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Caregiving can be an all-consuming cycle; according to Lynnette Whiteman, executive director of Caregiver Volunteers of Central New Jersey, it's essential for caregivers to take time for themselves. "When you take a break, you are a better caregiver," she says.

During late January, 2014, the world as I knew it changed forever. My mother had a severe stroke; she survived, but never recovered, health-wise. Actually, she did retain some flexibility, but for some reason, just didn't want to capitalize on this and get back to at least 80% of movement (we sent her to a total of three different facilities-it ended up being three because she would start fights with the staff and sometimes other patients, instead of focusing on getting well. The result? Her insurance company had to "dump" her residency. The sad part about this was that if she had made and shown a noticeable improvement, her insurance company would have continued paying, for as long as it took.

In between facility 1 and facility 2, my brother Ronny offered my mother (and me) the use of his former house in Columbus, Ohio for as long as we wanted (Ronny was getting remarried and locating to a new place). On the surface, this sounded great. But upon closer inspection, I began having doubts. My brother had a strict rule that there were to be no nurses, doctors or other health professionals visiting (by now, my mother's flexibility of movement was progressively getting worse-she now required a wheelchair-and I conveyed this to my brother. At some point, medical home visits were going to be essential; at that point, the family car was gone. When my mother was first in the hospital getting initial treatment for the stroke, despite my pleas, she decided to give the family car to my other brother Larry, who also lives in Columbus. Larry was not going to be involved in any way with my mother's recovery or daily care at all. Even now, I'm still mystified by that decision). I thought it was just too soon and that my mother should remain where we were, for the time being, complete the therapy and recovery first, then consider relocating later. My mother wanted to leave right away. Despite my misgivings, that's what happened.

Well, Ronny went to our current location and moved the two of us to Columbus. I had a really bad feeling about the whole thing before we left. Upon arrival at Ronny's former home, I knew it was definitely a big mistake; but I tried my best to make our new home work. There were several immediate problems: the house was way too small-it was actually tiny!; there was no room for a wheelchair, a hospital bed or any other medical equipment that we would need; we were isolated, as far as being able to get and about easily (the buses didn't even go to that area regularly and there was no longer a family car. My brother's car? He definitely had one, but remember, he was getting married again-and moving soon); and all of my brother's furniture-and everything else!-were still in the house (he never moved anything out); none of which was usable for a person with a severe stroke.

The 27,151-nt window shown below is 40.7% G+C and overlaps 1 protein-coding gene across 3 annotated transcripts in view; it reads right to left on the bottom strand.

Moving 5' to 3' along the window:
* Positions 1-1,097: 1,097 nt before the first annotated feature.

After a week and a half, my mother and I decided to return to our current location (she was constantly falling out of chairs and the bed. And there was no way she could do those tiny, steep stairs. The bathroom was out of the question). In the meantime, and completely unknown to us, Ronny had decided to have her re-committed to a Columbus facility. One day, he invited us out for a ride; he stopped at a local hospital, resulting in a wait of 40 minutes or more-and that's how we found out (I knew something was wrong because of that long wait).

What happened next became a medical legal procedure; my mom stayed at the hospital for the time, while the law had to step in to determine my mom's fate. It took a few more weeks, but in the end, the medical and legal decision ruled in my mom's favor (because she was ambushed-and blindsided). We were finally allowed to leave Columbus and return home.

And since then, I and my other brother Mike (I have four-brothers, that is) have been my mom's primary caregivers. We reside in an older home, but there's plenty of room. We were able to get a hospital bed, a chair she can sit comfortably in, a potty chair and other needed equipment. Her condition's getting worse, however; she's gained too much weight (she won't diet; I've tried. I currently just put a bit less on her plate) and is steadily getting weaker (she refuses to exercise). She swears at me and my brother like a sailor, but she always did (we're pretty used to it). She has regular doctor visits and takes her medicine daily.  There are always magazines, newspapers, books, and a big-screen TV.